Wine news April 13, 2017

Punch explores Verdicchio. "Even there, verdicchio was a bit of an underdog compared to, say, Soave, although its association with the Marche’s maritime culture on the Adriatic gave it a reputation for a fresh, verdant, fish-friendly wine a good 15 or 20 years before Ligurian vermentino and Campanian falanghina became a thing."

Tasting Table on how long a wine lasts after it is open. "And if you find yourself not finishing the bottle you planned on draining by the end of the night, save it by corking it tightly and putting it in the fridge no matter what color it is—refrigeration helps to slow the oxidation process (i.e., the main reason wine spoils) for both styles."

The Huffington Post asks what wine would Jesus drink? "Drori’s research has revealed that white wine made from the Dabouki grape, native to Armenia, might be among oldest varieties in the region and a promising candidate for what Jesus might have had in his lifetime."

The Jamestown Sun on Thomas Jefferson's favorite wines. "He praised the Burgundies, both red and white, and if one were to make a judgment based on his purchases marking it his favorite wine, it would probably have to go to the white Hermitage wine — declaring it "marked with a touch of sweetness" calling it the "first wine in the world without exception."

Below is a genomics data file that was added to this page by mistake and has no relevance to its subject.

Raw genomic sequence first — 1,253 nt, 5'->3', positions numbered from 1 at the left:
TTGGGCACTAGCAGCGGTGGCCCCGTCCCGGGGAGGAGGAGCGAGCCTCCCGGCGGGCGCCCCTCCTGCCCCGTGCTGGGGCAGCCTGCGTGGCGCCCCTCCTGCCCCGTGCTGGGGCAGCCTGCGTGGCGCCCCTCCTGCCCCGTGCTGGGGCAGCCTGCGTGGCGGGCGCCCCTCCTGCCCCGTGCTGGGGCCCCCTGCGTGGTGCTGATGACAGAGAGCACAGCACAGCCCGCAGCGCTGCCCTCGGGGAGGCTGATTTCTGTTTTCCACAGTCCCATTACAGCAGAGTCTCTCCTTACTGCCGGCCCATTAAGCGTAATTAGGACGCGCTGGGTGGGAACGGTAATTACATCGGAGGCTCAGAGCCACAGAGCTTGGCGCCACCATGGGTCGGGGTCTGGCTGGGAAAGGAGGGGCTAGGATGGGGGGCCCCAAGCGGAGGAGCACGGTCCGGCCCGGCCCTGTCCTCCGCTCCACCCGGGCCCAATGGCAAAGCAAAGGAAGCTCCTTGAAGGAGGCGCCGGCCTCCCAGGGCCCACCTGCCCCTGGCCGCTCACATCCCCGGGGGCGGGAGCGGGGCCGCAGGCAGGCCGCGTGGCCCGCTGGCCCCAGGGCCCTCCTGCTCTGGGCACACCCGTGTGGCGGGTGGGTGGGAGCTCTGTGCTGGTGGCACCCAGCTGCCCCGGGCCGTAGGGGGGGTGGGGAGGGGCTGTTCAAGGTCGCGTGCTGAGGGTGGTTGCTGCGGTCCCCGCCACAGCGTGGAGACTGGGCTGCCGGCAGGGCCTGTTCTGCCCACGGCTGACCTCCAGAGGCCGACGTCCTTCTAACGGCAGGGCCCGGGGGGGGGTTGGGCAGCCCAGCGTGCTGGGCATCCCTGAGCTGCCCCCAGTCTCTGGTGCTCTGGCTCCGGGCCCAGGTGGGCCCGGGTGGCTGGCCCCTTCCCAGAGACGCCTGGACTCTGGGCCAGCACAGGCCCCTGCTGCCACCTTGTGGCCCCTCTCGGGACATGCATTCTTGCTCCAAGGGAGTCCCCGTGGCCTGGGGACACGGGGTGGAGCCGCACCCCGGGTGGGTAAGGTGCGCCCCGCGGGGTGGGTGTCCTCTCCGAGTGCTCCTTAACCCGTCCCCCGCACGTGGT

GQ on why wine tastes better on a plane. "We know for a fact that wine tastes different in the air.” Because I’d always finished my glass mid-flight and because I’m not a trained wine professional, Salcito said, I’d probably never noticed it before, but everything tastes different at altitude. Or rather, your body’s tasting mechanisms are compromised at altitude."

The Drinks Business talks to singer Sting about his Tuscan wines. “The wine was not nearly as good as the wine I had been given by the duke, but then I was told that the duke had not given me wine from the estate, but French wine,” said Sting, adding, “So I was provoked to make good wine as revenge.”

Decanter on matching wine with chocolate. "For some – myself included – an Australian liqueur muscat would just add too much sweetness to a rich chocolate dessert. I prefer a sweet Sherry or Madeira with more acidity, for others it would be bliss."